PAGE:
Why Congress May Be Done for the Year

It's not even spring yet, but with the elections looming, the House and Senate may already have done everything they will do in 2012.


The American people think Congress is broken and judging by its track record that assessment is accurate.

The average House and Senate member now sides with their party about 90 percent of the time, according to a recent Congressional Quarterly study, a level of lockstep agreement that reflects the most profound partisan polarization in Congress in 100 years. Now, with Democrats trying to hold onto their majority in the Senate and Republicans trying to win it as the election draws closer, the chance that legislative comity might improve is close to vanishing.

That means that this past February's burst of action, which included an extension of the payroll tax cut, unemployment insurance and dealing with doctors' Medicare reimbursement rates, might be that last significant raft of legislating Congress does this year.

"I didn't get the memo that you get to take presidential election years off," Senator Mark Warner, D-Virginia, joked ruefully in a recent interview.

But because most members right and left now represent safe Republican and Democratic seats, all they have to do is play to their base to get re-elected. And that is exactly what they have set about doing.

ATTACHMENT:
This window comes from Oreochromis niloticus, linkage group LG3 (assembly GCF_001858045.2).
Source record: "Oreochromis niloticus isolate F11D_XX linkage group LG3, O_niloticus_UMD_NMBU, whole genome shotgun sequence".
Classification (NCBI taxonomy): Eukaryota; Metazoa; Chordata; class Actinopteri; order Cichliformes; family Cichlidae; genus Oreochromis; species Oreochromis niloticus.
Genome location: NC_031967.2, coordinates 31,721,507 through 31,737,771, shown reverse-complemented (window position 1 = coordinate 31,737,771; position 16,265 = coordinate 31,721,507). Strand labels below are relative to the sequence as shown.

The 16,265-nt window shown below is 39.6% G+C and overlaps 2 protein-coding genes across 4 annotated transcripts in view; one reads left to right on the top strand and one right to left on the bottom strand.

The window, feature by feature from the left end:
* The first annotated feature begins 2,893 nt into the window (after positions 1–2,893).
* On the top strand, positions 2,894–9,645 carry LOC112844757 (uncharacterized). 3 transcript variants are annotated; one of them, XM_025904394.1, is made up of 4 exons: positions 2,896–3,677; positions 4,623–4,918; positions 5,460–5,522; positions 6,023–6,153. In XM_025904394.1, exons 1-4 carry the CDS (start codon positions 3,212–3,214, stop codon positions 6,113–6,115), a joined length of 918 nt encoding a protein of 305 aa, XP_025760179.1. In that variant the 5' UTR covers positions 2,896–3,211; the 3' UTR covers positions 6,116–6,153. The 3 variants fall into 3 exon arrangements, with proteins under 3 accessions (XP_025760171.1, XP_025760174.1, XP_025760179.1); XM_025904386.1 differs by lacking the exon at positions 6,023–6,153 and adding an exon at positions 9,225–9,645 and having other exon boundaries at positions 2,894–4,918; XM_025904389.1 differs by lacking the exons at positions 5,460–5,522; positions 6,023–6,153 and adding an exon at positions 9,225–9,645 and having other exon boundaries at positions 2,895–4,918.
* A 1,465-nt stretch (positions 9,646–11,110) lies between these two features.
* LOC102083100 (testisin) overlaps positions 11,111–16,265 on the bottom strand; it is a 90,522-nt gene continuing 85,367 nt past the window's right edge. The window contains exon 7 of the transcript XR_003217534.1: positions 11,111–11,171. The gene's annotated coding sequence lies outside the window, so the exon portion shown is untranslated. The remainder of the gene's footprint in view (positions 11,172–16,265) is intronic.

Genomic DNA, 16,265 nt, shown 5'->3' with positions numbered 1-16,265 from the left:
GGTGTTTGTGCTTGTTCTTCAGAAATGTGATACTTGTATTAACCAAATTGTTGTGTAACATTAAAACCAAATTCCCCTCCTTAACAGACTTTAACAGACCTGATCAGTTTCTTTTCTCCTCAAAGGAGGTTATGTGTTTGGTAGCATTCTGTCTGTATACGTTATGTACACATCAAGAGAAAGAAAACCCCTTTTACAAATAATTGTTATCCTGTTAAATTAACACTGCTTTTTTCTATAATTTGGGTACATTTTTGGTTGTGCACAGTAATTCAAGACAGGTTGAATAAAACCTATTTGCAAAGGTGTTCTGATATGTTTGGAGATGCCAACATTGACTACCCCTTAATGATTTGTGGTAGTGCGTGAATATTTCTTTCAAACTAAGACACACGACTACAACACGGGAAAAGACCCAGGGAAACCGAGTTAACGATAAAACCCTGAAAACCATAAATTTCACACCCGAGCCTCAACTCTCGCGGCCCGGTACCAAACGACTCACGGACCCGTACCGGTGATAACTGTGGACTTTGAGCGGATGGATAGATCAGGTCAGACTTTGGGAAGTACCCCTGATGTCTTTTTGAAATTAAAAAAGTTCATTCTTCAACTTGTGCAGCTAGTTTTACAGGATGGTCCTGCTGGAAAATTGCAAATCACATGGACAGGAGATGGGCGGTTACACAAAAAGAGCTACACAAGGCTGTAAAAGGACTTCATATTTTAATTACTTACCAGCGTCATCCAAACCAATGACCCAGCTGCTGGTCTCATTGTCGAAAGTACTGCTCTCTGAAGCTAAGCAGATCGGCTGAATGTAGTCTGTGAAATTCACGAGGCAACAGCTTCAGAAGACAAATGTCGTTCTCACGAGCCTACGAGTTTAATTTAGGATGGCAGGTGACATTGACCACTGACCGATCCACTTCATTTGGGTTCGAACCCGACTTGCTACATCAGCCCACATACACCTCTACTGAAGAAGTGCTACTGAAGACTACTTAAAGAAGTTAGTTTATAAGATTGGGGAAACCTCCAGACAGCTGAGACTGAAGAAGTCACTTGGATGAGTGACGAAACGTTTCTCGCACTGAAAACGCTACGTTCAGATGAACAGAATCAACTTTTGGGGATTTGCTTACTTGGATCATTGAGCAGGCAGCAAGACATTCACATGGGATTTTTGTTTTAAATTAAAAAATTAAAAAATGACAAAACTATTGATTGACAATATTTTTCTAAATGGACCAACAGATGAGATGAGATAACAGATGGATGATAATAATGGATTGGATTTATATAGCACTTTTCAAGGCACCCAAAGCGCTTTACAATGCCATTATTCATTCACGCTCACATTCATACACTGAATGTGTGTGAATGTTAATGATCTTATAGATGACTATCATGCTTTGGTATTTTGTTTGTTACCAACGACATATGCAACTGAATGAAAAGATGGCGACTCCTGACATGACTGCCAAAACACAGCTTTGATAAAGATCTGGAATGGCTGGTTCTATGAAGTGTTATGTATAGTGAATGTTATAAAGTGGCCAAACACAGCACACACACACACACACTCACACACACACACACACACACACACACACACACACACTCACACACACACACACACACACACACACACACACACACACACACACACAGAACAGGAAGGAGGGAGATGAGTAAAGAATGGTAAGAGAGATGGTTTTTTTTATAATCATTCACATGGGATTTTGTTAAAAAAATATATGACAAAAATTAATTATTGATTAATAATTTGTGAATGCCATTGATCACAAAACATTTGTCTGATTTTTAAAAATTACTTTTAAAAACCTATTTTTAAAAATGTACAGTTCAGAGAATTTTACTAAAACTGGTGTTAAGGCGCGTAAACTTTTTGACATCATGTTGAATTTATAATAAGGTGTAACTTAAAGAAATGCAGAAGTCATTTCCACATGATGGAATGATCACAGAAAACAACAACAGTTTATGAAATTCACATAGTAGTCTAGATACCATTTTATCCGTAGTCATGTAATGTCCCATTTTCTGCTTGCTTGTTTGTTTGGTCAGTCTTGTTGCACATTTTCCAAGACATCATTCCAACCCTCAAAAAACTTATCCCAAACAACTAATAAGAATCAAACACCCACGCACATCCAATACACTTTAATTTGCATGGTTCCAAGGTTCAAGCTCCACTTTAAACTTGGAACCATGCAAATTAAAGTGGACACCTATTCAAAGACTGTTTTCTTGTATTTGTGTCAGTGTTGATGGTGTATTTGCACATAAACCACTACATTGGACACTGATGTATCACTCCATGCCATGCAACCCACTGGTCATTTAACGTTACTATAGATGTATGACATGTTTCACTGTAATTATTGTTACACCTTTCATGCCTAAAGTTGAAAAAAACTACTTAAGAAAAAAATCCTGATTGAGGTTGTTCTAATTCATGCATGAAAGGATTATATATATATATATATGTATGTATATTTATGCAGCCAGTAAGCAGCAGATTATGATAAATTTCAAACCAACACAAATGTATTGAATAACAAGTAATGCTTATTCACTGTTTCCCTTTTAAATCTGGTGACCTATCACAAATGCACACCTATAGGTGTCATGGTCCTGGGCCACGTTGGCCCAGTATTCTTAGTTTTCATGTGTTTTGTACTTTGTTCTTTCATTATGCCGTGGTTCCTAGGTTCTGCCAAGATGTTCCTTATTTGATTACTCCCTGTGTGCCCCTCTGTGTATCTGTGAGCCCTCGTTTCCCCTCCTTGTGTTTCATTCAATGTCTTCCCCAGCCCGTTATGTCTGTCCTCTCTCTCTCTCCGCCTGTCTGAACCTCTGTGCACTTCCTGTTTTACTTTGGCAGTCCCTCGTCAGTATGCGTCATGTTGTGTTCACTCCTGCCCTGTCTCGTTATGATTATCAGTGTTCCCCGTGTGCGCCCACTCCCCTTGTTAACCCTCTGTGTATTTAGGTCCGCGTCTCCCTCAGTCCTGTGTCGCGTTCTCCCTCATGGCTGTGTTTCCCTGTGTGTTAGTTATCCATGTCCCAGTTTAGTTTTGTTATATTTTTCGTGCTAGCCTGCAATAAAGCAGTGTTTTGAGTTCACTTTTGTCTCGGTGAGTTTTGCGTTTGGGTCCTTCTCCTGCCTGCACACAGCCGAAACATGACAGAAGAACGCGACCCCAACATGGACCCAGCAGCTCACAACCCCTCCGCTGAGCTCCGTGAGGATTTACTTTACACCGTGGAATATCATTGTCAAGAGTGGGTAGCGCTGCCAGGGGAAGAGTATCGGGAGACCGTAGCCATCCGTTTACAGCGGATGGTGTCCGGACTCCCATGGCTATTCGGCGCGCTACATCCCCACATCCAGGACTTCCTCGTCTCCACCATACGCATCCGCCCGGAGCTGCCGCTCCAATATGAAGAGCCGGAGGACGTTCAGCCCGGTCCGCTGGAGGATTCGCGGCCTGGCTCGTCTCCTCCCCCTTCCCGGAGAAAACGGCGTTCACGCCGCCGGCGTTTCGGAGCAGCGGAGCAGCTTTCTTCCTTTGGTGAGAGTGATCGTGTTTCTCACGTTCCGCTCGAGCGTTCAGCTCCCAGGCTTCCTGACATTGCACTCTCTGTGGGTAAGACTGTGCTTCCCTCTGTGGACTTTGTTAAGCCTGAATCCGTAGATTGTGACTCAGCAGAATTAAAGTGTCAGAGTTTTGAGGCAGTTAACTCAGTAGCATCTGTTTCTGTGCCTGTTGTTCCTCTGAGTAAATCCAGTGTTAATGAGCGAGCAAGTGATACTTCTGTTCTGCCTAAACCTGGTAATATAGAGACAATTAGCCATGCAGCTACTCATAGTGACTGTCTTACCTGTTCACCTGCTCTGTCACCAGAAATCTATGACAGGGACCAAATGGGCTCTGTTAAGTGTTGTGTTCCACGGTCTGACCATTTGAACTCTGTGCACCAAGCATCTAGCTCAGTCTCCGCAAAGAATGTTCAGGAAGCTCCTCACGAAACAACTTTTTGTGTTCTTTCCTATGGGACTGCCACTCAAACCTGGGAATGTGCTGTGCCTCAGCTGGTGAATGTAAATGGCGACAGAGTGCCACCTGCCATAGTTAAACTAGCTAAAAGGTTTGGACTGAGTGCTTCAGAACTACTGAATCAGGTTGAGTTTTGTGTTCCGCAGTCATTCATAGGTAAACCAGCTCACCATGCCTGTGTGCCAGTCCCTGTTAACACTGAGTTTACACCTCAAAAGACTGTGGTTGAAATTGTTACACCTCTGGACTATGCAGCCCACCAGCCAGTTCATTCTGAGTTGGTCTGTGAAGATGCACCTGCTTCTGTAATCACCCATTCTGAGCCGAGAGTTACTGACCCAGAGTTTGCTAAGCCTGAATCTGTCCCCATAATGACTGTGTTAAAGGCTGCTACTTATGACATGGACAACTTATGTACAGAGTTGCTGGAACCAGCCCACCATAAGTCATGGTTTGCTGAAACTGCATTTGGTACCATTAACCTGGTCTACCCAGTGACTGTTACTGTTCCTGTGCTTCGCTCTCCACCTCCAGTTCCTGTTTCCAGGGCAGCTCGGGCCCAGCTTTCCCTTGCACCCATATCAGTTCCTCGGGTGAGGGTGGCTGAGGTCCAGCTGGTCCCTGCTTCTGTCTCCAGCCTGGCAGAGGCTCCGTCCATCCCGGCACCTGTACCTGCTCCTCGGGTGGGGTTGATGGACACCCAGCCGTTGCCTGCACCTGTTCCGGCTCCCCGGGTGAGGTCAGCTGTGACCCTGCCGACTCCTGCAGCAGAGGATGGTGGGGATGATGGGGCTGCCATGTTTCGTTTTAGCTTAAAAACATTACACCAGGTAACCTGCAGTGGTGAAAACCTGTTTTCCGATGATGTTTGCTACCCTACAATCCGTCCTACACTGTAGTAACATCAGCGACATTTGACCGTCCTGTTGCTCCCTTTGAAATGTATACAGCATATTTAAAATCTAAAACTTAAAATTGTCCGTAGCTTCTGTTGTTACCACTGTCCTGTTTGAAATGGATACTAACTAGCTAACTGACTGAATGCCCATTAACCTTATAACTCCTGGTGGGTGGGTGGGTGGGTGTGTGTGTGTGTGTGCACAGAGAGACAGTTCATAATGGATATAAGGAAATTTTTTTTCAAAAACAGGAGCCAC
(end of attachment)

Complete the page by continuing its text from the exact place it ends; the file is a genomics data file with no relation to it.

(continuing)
Instead of addressing the tough choices before it on jobs, the deficit and budget issues, Congress has been having a series of "message votes" allowing members to rally their core supporters, even though they know the legislation they are voting on has no chance of passage.

The most recent example of this is the failed Blunt amendment -- the amendment to the highway bill put forth in the Senate last week by Missouri Republican Roy Blunt. Puns about the rubber meeting the road aside, the Blunt amendment would have allowed any employers "with moral objections" to opt out of not only the required birth control coverage but any health service for their workers contained in the 2010 health reform law with which they didn't agree.

Maine's Olympia Snowe was the only Republican Senator to oppose the Blunt amendment, reinforcing what a pivotal role she has played in the Senate and how much she will be missed.

In announcing her departure from the Senate last week, Snowe bemoaned that "an atmosphere of polarization and 'my way or the highway' ideologies has become pervasive," adding "I do not realistically expect the partisanship of recent years in the Senate to change over the short term."

Snowe, along with fellow Maine GOP moderate Susan Collins, has one the most independent records in the Senate, voting with the GOP leadership only about 70 percent of the time.

"I believe we have seen a steady increase in the partisanship and the personal attack mode of politics over the last decade that has resulted in a political climate that is as partisan and gridlocked as I have ever seen it," observes Republican Senator Michael Crapo of Idaho, who has served in Congress for 20 years.